The fun never sets…
New Prehearing Order in the CapX 2020 transmission proceeding at the PUC.
Two main issues. First, Citizens Energy Task Force and MISO are Intervenors. Second, there’s a stay of the deadline to submit Direct Testimony and another Prehearing Conference:
May 2, 2008 @ 9:30 a.m.
PUC Large Hearing Room
121 – 7th Place E.
St. Paul, Minnesota
More maps were filed when the Dept. of Commerce, or is it MOES, filed the Environmental Report. Here’s a link for the maps:
Read it and weep… naaaaaah, read it and wonder why they bother.
Here’s the other issue popping up — NAWO and ILSR want more time for filing of Direct Testimony, it’s due April 30, according to the Prehearing Order from January. But things happen, and now we’ve got MOES inviting MISO to Intervene and they have, and we’ve all got a lot of Discovery questions for them and it takes time to get that to them and to get a response, even if timely, back from MISO. Another issue is that it’s taking the applicants a while to come up with the Responses to all of the Information Requests. It’s detailed, and excruciatingly mind-numbing or deliriously fun (depending on your perspective). Which means that things need more time. Given the huge project, I’m not convinced that there’s any way to handle this in anywhere’s near the timeframe that Xcel/GRE expects. So, bring on the delays:
And I think that sounds like a good idea, perfectly reasonable, so it’s time to join the party…
I’ve got a lot of catching up to do here, but I’m getting settled in and starting on the pile.
First, there have been two more interventions in the CapX docket, that of the Citizens Energy Task Force, and that of MISO. I tried to get through to Bev Topp about how service is done, but her email bounced back, “mailbox full,” so that didn’t work, and I see now that the ALJ fired off a missive about it. The CETF Petition is straightforward, although I don’t see their interest distinguished from, say, that of UCAN or NoCAPX2020:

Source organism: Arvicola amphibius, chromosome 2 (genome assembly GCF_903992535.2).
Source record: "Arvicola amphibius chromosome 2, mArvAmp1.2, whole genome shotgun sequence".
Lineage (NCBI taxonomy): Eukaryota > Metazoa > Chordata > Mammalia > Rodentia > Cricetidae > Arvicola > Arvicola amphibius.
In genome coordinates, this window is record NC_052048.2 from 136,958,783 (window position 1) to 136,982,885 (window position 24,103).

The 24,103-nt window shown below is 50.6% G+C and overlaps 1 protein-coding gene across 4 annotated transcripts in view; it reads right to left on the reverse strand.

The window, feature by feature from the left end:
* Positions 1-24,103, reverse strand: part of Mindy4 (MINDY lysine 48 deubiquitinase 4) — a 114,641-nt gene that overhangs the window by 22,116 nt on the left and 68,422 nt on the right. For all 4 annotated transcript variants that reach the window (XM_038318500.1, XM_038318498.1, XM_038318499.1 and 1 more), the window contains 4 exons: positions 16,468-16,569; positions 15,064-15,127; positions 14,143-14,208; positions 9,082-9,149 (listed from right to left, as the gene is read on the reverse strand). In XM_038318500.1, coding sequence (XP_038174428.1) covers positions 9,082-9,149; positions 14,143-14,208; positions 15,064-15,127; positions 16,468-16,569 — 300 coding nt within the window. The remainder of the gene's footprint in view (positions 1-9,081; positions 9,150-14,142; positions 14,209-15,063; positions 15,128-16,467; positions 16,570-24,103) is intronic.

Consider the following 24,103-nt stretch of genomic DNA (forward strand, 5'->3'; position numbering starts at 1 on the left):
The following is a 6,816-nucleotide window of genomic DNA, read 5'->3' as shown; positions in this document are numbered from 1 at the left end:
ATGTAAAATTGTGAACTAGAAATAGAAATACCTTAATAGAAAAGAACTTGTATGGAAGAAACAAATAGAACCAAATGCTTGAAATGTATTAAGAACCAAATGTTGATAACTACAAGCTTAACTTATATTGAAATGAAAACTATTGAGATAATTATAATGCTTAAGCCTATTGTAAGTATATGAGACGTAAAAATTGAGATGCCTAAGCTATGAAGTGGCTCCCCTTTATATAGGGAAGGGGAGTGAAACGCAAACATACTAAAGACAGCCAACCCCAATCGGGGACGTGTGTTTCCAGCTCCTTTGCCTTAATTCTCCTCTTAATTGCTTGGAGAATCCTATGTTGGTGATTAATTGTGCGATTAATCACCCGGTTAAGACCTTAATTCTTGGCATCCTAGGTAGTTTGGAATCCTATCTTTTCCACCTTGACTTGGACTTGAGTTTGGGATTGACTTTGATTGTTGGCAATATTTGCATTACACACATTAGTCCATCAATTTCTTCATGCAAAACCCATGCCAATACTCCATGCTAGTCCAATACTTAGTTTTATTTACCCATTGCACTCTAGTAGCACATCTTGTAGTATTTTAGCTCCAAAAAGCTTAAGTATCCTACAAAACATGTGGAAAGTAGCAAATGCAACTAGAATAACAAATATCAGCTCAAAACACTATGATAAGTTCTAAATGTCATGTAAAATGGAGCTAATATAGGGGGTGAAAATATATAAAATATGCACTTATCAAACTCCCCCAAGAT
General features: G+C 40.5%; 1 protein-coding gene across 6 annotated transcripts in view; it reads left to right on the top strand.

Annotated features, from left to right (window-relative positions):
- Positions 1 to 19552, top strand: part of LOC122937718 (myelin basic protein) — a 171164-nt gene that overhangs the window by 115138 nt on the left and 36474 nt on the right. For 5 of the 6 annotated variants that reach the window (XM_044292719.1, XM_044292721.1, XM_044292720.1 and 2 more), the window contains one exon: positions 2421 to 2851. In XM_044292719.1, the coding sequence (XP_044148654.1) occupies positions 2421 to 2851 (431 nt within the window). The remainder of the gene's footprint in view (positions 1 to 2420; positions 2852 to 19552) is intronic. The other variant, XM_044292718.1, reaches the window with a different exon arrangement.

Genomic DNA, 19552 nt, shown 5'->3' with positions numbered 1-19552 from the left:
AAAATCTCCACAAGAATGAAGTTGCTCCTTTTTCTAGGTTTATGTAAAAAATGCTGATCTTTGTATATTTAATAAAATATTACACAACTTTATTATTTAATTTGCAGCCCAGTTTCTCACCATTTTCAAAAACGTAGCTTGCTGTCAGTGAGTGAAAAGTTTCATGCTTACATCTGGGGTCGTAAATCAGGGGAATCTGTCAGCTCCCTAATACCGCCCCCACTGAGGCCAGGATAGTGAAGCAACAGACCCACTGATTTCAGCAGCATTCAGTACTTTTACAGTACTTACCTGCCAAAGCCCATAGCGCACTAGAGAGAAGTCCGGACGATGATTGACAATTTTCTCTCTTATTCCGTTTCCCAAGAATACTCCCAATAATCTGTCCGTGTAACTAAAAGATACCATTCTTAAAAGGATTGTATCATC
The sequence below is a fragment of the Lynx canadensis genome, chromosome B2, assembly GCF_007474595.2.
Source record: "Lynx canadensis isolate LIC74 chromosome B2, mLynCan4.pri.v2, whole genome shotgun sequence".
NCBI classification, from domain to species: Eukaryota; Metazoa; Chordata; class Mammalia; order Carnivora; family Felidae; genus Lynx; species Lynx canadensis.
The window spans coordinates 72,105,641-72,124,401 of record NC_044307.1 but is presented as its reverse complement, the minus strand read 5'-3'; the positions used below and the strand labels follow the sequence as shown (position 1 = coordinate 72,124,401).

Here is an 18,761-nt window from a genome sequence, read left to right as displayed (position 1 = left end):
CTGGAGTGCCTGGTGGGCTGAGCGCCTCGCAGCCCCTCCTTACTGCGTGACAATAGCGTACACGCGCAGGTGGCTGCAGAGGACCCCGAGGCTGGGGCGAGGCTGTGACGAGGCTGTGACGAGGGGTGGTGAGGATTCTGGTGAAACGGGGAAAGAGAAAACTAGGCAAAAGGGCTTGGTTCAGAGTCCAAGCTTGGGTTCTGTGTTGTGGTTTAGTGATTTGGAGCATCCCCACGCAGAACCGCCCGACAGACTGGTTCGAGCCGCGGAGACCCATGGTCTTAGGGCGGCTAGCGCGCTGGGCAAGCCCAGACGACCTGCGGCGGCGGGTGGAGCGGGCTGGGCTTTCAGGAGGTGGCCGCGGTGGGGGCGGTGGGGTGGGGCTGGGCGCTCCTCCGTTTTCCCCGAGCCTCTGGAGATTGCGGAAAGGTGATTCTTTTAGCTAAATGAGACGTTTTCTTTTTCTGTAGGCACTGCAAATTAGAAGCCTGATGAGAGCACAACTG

Our good friends at MOES sent another of their letters, asking that MISO intervene in this docket:
That letter is a bit odd, where MOES is not a party, yet is asking a stakeholder with a vested interest, transmission planners planning transmission, to join in the fray:
To be clear, OES is not requesting that the Midwest ISO consider advocating for or against the project. The true value of the Midwest ISO’s involvement, in OES’ view, is to provide clear impartial background information, where needed, regarding electric transmission operations, markets and industry challenges as well as information directly pertinent to this case.
I think that you will agree that in its oversight and planning role as the independent transmission system operator of the bulk transmission system in the Midwest region, together with its considerable overall energy expertise, the Midwest ISO is uniquely positioned to assess or comment on electric transmission proposals such as this.
What’s weird about it? Well, it’s not exactly clear and impartial when what transmission planners do is to plan transmission. They’re looking for a particular thing, through particular lenses, so all they see is transmission.
And then what does MISO do but join in the fray, just as requested:
There they go, saying they’ll provide valuable and useful information in an independent, impartial manner. Uh-huh… OK. and they say that a focus is transmission “expansion” and that:
The Midwest ISO does not — and cannot — have a bias in favor of or opposed to any particular form of energy, unlike at least some of the intervening parties which have stated policy agendas for specific forms or means of meeting electric service demands.
Now let’s just think about this a second. It’s true that they can’t have a bias to any particular FORM of energy, but the certainly have a bias for transmission! As an engineer, whose name I can’t recall, once said about energy needs, “If all you’re looking at is transmission, you’ll have a transmission solution.” Yup.
The good news about this is that it’s great to have some free experts testifying, those of us who can’t afford electrical engineers are most appreciative. But damn… I was hoping to subpoena them! That’s always more fun. I want them to explain line loss, walk through the formula… and about those new coal generators waiting in the MISO queue… and… gentlemen, get your pencils and calculators ready!
I’ve gotten five CD’s worth of responses to Information Requests from Xcel, soooooooo, I’ll have a bunch of catching up to do here, and I’ll be posting it little by little. Patience…
Seems to me something we need is a spreadsheet of topics covered, and I’ll get that going too. A good activity for a rainy day (in Delaware… what’s it doing in MN?)
The most recent release in the Most Disappointing Documents category is the “Environmental Report” for the CapX 2020 transmission project. It’s out now, so John Bailey was kind enough to say… knowing the response I’d have… YAWN!!! And it’s from our good friends at the Dept. of Commerce.
Drumroll please… HERE IT IS:
And if you can get the Maps to open up, do let me know your secret!